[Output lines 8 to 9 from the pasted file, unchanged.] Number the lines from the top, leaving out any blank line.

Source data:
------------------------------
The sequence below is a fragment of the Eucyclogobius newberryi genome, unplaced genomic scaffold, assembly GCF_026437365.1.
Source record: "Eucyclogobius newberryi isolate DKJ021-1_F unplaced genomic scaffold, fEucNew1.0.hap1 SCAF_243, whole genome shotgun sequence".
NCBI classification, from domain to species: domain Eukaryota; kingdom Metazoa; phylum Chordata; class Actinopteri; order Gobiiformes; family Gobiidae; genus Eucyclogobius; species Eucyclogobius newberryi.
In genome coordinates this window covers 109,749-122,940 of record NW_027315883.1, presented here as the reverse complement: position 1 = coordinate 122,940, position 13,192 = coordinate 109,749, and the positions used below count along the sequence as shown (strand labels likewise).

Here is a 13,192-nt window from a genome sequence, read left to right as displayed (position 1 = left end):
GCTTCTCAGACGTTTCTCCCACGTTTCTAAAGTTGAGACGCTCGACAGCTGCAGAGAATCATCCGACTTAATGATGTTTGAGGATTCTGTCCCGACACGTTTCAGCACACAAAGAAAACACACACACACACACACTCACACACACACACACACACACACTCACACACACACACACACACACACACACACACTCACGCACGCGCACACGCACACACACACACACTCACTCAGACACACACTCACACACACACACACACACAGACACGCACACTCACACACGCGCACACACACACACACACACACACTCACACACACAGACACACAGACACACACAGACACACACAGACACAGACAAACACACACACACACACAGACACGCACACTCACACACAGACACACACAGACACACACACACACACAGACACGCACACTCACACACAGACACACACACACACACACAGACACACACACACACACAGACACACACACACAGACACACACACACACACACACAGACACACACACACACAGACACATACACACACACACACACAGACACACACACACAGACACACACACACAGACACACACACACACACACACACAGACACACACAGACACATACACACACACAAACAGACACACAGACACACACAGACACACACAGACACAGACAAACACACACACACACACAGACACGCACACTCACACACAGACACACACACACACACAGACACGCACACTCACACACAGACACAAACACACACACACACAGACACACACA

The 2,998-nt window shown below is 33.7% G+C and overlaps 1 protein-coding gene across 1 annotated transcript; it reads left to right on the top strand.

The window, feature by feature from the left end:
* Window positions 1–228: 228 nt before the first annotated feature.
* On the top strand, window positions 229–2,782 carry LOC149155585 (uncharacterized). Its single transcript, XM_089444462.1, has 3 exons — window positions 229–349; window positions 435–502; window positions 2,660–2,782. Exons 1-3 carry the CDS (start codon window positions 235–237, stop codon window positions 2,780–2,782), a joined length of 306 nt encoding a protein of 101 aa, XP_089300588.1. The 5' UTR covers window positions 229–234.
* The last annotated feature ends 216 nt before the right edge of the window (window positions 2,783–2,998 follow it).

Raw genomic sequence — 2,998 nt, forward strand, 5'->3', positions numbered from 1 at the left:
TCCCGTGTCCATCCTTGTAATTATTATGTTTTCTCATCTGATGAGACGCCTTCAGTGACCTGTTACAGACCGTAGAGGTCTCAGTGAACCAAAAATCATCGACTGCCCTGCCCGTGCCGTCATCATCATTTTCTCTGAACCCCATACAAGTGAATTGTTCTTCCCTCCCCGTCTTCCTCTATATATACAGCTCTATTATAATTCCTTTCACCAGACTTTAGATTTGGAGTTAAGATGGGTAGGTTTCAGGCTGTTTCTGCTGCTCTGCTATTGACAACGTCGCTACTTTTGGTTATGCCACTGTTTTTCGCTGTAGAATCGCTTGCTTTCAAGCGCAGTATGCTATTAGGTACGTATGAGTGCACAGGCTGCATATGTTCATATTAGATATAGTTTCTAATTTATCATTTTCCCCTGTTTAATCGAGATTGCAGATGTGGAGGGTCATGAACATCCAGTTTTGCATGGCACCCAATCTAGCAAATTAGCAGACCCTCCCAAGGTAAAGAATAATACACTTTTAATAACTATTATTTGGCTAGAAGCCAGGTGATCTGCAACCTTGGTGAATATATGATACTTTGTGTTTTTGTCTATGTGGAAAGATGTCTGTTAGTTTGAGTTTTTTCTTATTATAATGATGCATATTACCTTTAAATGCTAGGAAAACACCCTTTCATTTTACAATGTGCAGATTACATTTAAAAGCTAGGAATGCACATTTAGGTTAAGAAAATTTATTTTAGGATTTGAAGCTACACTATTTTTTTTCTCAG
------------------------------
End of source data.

The window, feature by feature from the left end:
* Window positions 1–228: 228 nt before the first annotated feature.